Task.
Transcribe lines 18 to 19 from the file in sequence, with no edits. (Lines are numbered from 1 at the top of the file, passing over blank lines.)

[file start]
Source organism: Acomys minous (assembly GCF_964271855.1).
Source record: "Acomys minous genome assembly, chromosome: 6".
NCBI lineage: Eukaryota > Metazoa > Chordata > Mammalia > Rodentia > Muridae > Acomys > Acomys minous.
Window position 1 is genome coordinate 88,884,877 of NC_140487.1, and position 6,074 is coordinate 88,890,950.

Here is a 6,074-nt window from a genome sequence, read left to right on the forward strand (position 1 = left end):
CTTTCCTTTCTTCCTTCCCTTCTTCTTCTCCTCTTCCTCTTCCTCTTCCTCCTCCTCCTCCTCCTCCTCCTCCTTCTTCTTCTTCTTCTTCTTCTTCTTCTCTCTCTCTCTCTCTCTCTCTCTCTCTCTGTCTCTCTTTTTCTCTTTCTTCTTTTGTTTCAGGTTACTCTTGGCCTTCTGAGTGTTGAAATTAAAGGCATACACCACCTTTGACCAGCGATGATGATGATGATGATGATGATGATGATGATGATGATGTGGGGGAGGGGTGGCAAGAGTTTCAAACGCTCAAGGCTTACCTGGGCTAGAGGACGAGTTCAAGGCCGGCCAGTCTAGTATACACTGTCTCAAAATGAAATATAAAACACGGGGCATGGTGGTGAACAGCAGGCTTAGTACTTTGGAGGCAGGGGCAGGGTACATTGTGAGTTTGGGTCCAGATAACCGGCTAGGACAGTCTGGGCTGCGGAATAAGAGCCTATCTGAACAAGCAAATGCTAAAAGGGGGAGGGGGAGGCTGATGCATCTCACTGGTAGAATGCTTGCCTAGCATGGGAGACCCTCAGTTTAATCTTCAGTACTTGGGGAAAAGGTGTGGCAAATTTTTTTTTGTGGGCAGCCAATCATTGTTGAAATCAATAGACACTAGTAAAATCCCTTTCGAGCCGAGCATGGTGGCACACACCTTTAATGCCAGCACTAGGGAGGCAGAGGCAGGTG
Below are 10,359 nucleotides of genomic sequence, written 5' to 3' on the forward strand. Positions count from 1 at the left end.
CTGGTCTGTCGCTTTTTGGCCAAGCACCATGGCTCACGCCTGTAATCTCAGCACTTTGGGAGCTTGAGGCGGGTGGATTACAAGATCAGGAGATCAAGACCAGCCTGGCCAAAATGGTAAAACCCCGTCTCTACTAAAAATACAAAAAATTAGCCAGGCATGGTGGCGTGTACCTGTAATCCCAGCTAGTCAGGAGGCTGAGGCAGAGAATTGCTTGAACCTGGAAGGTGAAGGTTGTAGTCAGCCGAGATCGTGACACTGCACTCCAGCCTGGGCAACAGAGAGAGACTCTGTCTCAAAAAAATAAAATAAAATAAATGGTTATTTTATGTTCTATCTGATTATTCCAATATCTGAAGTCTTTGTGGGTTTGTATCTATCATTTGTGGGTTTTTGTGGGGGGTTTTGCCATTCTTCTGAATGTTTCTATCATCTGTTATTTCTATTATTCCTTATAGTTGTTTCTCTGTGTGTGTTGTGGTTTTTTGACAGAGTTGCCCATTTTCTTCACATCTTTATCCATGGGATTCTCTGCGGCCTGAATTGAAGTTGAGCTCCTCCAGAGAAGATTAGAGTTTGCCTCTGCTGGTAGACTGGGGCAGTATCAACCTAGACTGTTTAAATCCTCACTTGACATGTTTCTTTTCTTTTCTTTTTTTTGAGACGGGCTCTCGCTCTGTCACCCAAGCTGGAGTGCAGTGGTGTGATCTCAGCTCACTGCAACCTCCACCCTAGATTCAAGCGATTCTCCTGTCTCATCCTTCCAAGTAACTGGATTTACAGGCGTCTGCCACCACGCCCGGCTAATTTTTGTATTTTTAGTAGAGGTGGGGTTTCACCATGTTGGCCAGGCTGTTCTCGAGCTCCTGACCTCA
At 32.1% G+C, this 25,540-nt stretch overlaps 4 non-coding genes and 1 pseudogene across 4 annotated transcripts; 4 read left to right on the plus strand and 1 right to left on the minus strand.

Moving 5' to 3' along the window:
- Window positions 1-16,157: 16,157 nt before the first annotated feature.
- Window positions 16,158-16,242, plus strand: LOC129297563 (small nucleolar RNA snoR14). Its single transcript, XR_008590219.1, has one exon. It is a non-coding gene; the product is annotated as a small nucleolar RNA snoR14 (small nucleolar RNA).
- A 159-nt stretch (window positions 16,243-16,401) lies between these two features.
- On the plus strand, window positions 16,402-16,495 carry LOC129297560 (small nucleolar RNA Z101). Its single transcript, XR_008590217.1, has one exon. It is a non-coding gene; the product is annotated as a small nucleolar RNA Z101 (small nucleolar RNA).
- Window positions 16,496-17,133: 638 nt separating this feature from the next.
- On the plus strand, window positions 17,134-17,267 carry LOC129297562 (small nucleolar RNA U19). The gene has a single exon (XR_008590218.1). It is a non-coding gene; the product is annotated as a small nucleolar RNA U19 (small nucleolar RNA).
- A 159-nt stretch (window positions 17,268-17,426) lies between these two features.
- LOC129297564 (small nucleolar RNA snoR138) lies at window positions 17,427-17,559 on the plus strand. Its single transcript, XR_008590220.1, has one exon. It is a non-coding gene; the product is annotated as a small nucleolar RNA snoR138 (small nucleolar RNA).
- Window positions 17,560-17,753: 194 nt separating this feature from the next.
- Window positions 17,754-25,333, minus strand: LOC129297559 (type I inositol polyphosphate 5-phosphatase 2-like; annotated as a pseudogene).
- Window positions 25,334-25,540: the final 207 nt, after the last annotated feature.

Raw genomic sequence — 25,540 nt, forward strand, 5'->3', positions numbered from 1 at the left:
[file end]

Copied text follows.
- LOC129297564 (small nucleolar RNA snoR138) lies at window positions 17,427-17,559 on the plus strand. Its single transcript, XR_008590220.1, has one exon. It is a non-coding gene; the product is annotated as a small nucleolar RNA snoR138 (small nucleolar RNA).
- Window positions 17,560-17,753: 194 nt separating this feature from the next.